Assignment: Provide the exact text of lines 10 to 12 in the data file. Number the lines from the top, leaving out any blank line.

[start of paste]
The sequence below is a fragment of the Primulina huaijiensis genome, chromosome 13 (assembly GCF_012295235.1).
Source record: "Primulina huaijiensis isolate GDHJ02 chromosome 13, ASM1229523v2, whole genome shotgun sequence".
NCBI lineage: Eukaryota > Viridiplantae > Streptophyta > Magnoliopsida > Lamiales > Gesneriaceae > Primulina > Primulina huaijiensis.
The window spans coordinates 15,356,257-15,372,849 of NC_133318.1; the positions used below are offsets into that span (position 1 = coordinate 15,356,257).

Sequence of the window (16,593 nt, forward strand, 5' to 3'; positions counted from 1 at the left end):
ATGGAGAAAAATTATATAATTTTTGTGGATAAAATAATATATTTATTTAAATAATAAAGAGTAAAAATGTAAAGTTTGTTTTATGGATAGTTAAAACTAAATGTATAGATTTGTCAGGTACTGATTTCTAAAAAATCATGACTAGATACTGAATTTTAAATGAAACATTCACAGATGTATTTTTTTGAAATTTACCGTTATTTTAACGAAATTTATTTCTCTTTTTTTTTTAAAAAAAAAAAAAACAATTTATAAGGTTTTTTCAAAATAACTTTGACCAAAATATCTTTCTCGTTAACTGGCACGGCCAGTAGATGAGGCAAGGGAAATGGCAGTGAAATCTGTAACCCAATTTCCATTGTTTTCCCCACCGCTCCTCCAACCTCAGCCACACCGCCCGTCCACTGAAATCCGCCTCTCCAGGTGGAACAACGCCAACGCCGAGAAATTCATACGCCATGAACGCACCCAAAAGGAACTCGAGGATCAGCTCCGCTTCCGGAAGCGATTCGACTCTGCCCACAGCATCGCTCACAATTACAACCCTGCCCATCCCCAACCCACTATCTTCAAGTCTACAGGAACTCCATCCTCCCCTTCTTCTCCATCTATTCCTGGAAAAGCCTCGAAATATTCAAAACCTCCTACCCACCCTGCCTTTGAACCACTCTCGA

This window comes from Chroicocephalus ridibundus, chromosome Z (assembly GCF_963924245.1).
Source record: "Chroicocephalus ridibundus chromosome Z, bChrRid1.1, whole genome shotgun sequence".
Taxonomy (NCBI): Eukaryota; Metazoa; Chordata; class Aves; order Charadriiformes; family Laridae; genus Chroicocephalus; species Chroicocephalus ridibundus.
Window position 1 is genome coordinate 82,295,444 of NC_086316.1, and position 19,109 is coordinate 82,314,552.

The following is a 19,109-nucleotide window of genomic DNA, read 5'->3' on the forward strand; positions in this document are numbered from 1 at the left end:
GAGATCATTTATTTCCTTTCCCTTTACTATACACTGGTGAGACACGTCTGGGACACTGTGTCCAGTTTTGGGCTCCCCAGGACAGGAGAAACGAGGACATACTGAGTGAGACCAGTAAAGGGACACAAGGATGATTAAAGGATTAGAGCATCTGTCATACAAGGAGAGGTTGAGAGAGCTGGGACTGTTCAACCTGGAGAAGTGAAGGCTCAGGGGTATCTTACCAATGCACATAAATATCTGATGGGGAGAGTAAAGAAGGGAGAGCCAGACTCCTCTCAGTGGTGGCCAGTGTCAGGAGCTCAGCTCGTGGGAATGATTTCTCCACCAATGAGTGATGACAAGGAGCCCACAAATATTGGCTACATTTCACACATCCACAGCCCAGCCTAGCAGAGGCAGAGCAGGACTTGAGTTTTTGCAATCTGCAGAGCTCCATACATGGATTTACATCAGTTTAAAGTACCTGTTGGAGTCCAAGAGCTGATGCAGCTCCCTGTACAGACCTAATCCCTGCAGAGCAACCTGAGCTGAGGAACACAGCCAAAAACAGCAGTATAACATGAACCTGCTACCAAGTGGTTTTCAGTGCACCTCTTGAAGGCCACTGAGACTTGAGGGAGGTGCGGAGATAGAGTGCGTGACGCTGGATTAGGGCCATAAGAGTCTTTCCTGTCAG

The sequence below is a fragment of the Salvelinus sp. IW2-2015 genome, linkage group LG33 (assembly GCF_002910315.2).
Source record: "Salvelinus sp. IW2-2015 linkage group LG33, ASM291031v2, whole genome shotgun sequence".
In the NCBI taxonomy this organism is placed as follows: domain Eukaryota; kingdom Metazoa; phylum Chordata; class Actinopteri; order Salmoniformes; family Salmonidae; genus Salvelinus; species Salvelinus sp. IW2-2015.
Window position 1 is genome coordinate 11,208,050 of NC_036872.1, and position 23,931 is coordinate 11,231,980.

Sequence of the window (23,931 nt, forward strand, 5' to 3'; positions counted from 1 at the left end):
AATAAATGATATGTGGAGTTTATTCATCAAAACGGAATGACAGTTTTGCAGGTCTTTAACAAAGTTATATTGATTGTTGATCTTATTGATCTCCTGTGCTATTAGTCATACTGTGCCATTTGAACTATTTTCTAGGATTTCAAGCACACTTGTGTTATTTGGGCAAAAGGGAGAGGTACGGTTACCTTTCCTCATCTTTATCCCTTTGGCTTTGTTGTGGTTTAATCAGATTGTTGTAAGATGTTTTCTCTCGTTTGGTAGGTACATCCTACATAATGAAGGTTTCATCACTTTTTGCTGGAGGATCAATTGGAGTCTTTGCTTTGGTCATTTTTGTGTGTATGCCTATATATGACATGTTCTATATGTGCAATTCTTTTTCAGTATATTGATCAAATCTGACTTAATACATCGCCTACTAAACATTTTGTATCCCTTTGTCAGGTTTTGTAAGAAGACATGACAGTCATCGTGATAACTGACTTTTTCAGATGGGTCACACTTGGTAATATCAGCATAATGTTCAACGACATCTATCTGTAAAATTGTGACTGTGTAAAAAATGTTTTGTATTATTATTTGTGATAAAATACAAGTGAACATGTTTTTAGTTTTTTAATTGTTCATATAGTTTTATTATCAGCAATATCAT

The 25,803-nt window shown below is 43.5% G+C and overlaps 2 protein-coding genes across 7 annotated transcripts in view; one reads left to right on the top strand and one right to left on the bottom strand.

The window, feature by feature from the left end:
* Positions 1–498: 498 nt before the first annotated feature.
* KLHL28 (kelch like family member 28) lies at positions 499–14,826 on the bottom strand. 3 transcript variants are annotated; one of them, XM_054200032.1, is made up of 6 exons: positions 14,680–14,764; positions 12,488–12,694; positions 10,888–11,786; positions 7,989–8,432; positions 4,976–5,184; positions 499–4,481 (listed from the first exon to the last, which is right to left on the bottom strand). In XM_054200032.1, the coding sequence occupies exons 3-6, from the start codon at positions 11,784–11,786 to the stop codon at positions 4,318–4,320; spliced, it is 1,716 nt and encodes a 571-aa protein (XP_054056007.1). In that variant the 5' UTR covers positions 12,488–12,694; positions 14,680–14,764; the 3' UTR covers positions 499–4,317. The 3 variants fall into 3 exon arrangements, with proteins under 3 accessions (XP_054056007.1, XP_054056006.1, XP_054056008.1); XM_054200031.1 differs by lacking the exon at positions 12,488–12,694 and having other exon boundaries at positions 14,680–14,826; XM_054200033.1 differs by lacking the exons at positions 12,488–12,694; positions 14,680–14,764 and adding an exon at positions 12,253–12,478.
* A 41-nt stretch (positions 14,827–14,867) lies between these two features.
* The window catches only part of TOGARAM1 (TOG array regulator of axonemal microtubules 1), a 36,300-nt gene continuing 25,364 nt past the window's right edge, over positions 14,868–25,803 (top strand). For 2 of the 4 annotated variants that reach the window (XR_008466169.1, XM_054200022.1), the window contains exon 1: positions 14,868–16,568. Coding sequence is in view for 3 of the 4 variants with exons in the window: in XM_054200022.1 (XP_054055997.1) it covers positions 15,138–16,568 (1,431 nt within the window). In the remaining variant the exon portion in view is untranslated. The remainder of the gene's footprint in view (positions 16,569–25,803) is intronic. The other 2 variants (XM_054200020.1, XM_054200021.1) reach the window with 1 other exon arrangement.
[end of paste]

Window position 1 is genome coordinate 82,295,444 of NC_086316.1, and position 19,109 is coordinate 82,314,552.

The following is a 19,109-nucleotide window of genomic DNA, read 5'->3' on the forward strand; positions in this document are numbered from 1 at the left end:
GAGATCATTTATTTCCTTTCCCTTTACTATACACTGGTGAGACACGTCTGGGACACTGTGTCCAGTTTTGGGCTCCCCAGGACAGGAGAAACGAGGACATACTGAGTGAGACCAGTAAAGGGACACAAGGATGATTAAAGGATTAGAGCATCTGTCATACAAGGAGAGGTTGAGAGAGCTGGGACTGTTCAACCTGGAGAAGTGAAGGCTCAGGGGTATCTTACCAATGCACATAAATATCTGATGGGGAGAGTAAAGAAGGGAGAGCCAGACTCCTCTCAGTGGTGGCCAGTGTCAGGAGCTCAGCTCGTGGGAATGATTTCTCCACCAATGAGTGATGACAAGGAGCCCACAAATATTGGCTACATTTCACACATCCACAGCCCAGCCTAGCAGAGGCAGAGCAGGACTTGAGTTTTTGCAATCTGCAGAGCTCCATACATGGATTTACATCAGTTTAAAGTACCTGTTGGAGTCCAAGAGCTGATGCAGCTCCCTGTACAGACCTAATCCCTGCAGAGCAACCTGAGCTGAGGAACACAGCCAAAAACAGCAGTATAACATGAACCTGCTACCAAGTGGTTTTCAGTGCACCTCTTGAAGGCCACTGAGACTTGAGGGAGGTGCGGAGATAGAGTGCGTGACGCTGGATTAGGGCCATAAGAGTCTTTCCTGTCAG